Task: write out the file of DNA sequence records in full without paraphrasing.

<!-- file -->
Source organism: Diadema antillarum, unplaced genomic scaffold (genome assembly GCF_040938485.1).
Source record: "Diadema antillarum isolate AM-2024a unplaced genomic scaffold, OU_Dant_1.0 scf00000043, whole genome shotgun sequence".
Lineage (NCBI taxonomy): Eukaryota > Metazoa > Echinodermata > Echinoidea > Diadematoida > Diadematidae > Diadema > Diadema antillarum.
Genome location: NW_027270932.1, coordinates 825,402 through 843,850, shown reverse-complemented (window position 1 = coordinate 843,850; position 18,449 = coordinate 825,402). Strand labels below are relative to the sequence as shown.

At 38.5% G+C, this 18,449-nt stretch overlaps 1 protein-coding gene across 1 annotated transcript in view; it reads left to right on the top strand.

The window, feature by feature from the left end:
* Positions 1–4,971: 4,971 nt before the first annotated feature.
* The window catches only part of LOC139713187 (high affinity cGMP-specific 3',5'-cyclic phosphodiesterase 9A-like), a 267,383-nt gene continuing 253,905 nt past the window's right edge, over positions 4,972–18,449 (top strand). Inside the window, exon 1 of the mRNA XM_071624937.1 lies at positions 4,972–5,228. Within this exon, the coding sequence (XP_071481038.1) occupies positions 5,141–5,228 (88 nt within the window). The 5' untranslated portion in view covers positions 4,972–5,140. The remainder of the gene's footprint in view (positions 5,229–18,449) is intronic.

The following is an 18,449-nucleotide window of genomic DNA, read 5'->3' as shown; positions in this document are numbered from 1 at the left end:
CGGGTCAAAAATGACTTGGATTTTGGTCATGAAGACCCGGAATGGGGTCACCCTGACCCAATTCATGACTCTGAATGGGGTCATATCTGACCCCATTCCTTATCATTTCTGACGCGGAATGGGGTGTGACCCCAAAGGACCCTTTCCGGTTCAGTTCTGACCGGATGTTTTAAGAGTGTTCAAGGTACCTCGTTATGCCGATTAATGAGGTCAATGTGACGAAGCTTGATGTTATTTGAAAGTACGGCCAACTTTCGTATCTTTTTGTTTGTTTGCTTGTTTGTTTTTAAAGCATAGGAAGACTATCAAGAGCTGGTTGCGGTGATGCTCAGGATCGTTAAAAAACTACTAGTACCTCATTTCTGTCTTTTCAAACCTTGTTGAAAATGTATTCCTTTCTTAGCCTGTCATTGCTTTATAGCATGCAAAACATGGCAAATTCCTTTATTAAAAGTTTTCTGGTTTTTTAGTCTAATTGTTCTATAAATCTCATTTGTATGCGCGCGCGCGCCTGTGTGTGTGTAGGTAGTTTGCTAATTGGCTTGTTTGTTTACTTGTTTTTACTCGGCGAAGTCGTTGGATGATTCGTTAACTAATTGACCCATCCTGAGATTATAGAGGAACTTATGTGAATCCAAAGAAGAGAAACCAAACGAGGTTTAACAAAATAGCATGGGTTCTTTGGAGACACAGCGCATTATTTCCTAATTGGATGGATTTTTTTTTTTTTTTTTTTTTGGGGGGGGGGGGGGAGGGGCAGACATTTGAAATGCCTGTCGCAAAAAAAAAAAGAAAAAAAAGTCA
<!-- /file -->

Source organism: Diadema antillarum, unplaced genomic scaffold (genome assembly GCF_040938485.1).
Source record: "Diadema antillarum isolate AM-2024a unplaced genomic scaffold, OU_Dant_1.0 scf00000043, whole genome shotgun sequence".
Lineage (NCBI taxonomy): Eukaryota > Metazoa > Echinodermata > Echinoidea > Diadematoida > Diadematidae > Diadema > Diadema antillarum.
Genome location: NW_027270932.1, coordinates 825,402 through 843,850, shown reverse-complemented (window position 1 = coordinate 843,850; position 18,449 = coordinate 825,402). Strand labels below are relative to the sequence as shown.

At 38.5% G+C, this 18,449-nt stretch overlaps 1 protein-coding gene across 1 annotated transcript in view; it reads left to right on the top strand.

The window, feature by feature from the left end:
* Positions 1–4,971: 4,971 nt before the first annotated feature.
* The window catches only part of LOC139713187 (high affinity cGMP-specific 3',5'-cyclic phosphodiesterase 9A-like), a 267,383-nt gene continuing 253,905 nt past the window's right edge, over positions 4,972–18,449 (top strand). Inside the window, exon 1 of the mRNA XM_071624937.1 lies at positions 4,972–5,228. Within this exon, the coding sequence (XP_071481038.1) occupies positions 5,141–5,228 (88 nt within the window). The 5' untranslated portion in view covers positions 4,972–5,140. The remainder of the gene's footprint in view (positions 5,229–18,449) is intronic.

The following is an 18,449-nucleotide window of genomic DNA, read 5'->3' as shown; positions in this document are numbered from 1 at the left end:
CGGGTCAAAAATGACTTGGATTTTGGTCATGAAGACCCGGAATGGGGTCACCCTGACCCAATTCATGACTCTGAATGGGGTCATATCTGACCCCATTCCTTATCATTTCTGACGCGGAATGGGGTGTGACCCCAAAGGACCCTTTCCGGTTCAGTTCTGACCGGATGTTTTAAGAGTGTTCAAGGTACCTCGTTATGCCGATTAATGAGGTCAATGTGACGAAGCTTGATGTTATTTGAAAGTACGGCCAACTTTCGTATCTTTTTGTTTGTTTGCTTGTTTGTTTTTAAAGCATAGGAAGACTATCAAGAGCTGGTTGCGGTGATGCTCAGGATCGTTAAAAAACTACTAGTACCTCATTTCTGTCTTTTCAAACCTTGTTGAAAATGTATTCCTTTCTTAGCCTGTCATTGCTTTATAGCATGCAAAACATGGCAAATTCCTTTATTAAAAGTTTTCTGGTTTTTTAGTCTAATTGTTCTATAAATCTCATTTGTATGCGCGCGCGCGCCTGTGTGTGTGTAGGTAGTTTGCTAATTGGCTTGTTTGTTTACTTGTTTTTACTCGGCGAAGTCGTTGGATGATTCGTTAACTAATTGACCCATCCTGAGATTATAGAGGAACTTATGTGAATCCAAAGAAGAGAAACCAAACGAGGTTTAACAAAATAGCATGGGTTCTTTGGAGACACAGCGCATTATTTCCTAATTGGATGGATTTTTTTTTTTTTTTTTTTTTGGGGGGGGGGGGGGAGGGGCAGACATTTGAAATGCCTGTCGCAAAAAAAAAAAGAAAAAAAAGTCA